States that do better on the Center for Education Reform’s scorecard, such as the District of Columbia, have separate authorities that oversee charter schools  Some states have an independent agency that deals with charter schools. Others partner with universities and have them monitor and work with the charter schools. Some states have more than one entity that keeps tabs on charter schools.

Another problem with the charter school law is that the funding language is vague. Charter schools are supposed to get the same per-pupil dollars as public schools. Whether they do is difficult to tell, since funds are disbursed differently. Though it doesn’t matter much, since charter schools have different expenses than their publicly run counterparts. Many charter schools have to find and pay for their space.

This has been a bone of contention in Anne Arundel County, where Chesapeake Science Point Charter School has argued that it hasn’t gotten full-funding from the school system, which disputes the claim.

“The facilities are really a problem,” Borinsky said. “Some are really fortunate and are in school buildings, so they don’t have to do much. Others have to pay 10-15% of their revenues on rent for the building where they are. So is the funding really equivalent?”

Unionized teachers

Maryland also requires that teachers in charter schools be unionized. Consoletti said this can be a problem when a charter school has unconventional hours, or a longer-than-usual school day. The teachers themselves may be excited to teach under those conditions, but the union may enforce provisions like asking for overtime pay. Consoletti said that this issue is murky throughout the state.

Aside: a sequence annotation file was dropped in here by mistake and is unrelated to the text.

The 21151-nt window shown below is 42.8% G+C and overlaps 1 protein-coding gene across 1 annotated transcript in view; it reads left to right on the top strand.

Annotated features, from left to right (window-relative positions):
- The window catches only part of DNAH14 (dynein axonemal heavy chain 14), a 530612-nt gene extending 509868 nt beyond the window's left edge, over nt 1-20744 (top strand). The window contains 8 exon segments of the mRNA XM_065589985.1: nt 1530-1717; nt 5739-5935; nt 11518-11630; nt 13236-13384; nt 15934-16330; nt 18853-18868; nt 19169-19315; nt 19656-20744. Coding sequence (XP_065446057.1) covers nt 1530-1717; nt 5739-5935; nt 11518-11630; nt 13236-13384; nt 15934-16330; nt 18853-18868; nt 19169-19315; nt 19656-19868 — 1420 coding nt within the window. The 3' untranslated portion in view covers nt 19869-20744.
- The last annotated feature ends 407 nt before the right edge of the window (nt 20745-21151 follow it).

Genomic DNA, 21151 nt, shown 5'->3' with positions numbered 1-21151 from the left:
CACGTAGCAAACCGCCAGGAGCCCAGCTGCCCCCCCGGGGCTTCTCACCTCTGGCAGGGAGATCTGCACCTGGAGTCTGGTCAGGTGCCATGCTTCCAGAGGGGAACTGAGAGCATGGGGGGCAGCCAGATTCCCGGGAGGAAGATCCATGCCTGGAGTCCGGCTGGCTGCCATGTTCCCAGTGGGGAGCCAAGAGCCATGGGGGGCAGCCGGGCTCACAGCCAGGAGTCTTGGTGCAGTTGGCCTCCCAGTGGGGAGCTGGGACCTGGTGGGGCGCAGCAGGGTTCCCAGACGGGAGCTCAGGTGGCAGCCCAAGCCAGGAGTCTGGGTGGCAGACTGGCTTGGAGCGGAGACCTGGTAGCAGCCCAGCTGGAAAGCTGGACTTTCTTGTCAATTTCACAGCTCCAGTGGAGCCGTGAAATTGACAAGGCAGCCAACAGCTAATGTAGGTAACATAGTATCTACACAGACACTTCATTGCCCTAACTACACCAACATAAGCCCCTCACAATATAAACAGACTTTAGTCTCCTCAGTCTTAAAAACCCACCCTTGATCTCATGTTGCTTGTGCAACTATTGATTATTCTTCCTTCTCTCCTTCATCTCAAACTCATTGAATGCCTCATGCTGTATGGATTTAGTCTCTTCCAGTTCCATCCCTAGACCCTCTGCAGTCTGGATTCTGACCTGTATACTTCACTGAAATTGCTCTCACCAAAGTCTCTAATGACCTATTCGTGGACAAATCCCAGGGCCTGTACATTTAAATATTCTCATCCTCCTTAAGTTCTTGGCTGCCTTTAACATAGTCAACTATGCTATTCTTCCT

Curriculum also is not as independent as it could be, and Borinsky said that the standards that a charter school must meet are not clear. He suggested that the General Assembly pass legislation making the standards more obvious and more easily – and uniformly – followed by all school districts.

Consoletti said that Maryland has a lot of work before it can be where it should with charter schools.

“It’s good to have a law, but there’s a long way to go to have a strong law,” she said. “Maryland’s laws haven’t changed too much in almost 10 years.”

  • It is clear that Baltimore’s public school system is improved with the addition of charters, over 40% of DC public school students attend charters, and other jurisdictions could benefit as well. Howard County is another jurisdiction that has not approved any charter school applications. School Board Chair Sandra French told me she supported charters but expected them to achieve at least the same standards as existing public schools in the County.  That’s a high bar to reach, but numerous charters throughout the country have innovative programming that exceed the local educational standards. They are setting a new bar by meeting the needs of children that are not well served by the public school system. It’s a model that deserves increased consideration.